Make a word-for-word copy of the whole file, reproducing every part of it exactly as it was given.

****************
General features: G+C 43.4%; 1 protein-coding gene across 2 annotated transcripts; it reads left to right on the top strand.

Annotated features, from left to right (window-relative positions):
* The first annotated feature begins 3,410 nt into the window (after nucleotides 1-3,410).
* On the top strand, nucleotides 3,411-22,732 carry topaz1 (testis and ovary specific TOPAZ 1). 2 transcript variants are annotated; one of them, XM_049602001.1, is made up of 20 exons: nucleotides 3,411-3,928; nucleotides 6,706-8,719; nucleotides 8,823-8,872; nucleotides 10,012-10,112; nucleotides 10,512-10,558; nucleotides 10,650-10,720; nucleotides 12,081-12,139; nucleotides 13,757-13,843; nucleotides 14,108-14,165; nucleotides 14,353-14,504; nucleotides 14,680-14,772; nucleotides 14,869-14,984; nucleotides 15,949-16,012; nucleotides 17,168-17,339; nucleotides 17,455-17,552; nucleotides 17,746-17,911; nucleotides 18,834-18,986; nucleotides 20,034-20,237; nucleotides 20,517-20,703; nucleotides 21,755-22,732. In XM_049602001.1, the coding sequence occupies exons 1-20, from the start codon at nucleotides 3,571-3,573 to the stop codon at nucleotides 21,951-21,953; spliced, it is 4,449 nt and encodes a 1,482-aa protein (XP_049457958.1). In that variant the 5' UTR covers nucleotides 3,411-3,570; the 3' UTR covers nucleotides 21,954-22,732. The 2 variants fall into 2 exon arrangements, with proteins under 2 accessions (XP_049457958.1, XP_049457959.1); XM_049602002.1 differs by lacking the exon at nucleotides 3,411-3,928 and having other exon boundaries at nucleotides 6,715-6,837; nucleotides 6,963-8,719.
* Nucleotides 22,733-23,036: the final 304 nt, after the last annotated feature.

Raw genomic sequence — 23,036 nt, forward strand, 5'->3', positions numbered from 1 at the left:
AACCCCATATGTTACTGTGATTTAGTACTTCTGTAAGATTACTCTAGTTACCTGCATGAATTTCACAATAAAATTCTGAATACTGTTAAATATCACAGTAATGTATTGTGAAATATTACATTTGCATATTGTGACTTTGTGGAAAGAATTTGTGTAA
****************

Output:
General features: G+C 43.4%; 1 protein-coding gene across 2 annotated transcripts; it reads left to right on the top strand.

Annotated features, from left to right (window-relative positions):
* The first annotated feature begins 3,410 nt into the window (after nucleotides 1-3,410).
* On the top strand, nucleotides 3,411-22,732 carry topaz1 (testis and ovary specific TOPAZ 1). 2 transcript variants are annotated; one of them, XM_049602001.1, is made up of 20 exons: nucleotides 3,411-3,928; nucleotides 6,706-8,719; nucleotides 8,823-8,872; nucleotides 10,012-10,112; nucleotides 10,512-10,558; nucleotides 10,650-10,720; nucleotides 12,081-12,139; nucleotides 13,757-13,843; nucleotides 14,108-14,165; nucleotides 14,353-14,504; nucleotides 14,680-14,772; nucleotides 14,869-14,984; nucleotides 15,949-16,012; nucleotides 17,168-17,339; nucleotides 17,455-17,552; nucleotides 17,746-17,911; nucleotides 18,834-18,986; nucleotides 20,034-20,237; nucleotides 20,517-20,703; nucleotides 21,755-22,732. In XM_049602001.1, the coding sequence occupies exons 1-20, from the start codon at nucleotides 3,571-3,573 to the stop codon at nucleotides 21,951-21,953; spliced, it is 4,449 nt and encodes a 1,482-aa protein (XP_049457958.1). In that variant the 5' UTR covers nucleotides 3,411-3,570; the 3' UTR covers nucleotides 21,954-22,732. The 2 variants fall into 2 exon arrangements, with proteins under 2 accessions (XP_049457958.1, XP_049457959.1); XM_049602002.1 differs by lacking the exon at nucleotides 3,411-3,928 and having other exon boundaries at nucleotides 6,715-6,837; nucleotides 6,963-8,719.
* Nucleotides 22,733-23,036: the final 304 nt, after the last annotated feature.

Raw genomic sequence — 23,036 nt, forward strand, 5'->3', positions numbered from 1 at the left:
AACCCCATATGTTACTGTGATTTAGTACTTCTGTAAGATTACTCTAGTTACCTGCATGAATTTCACAATAAAATTCTGAATACTGTTAAATATCACAGTAATGTATTGTGAAATATTACATTTGCATATTGTGACTTTGTGGAAAGAATTTGTGTAA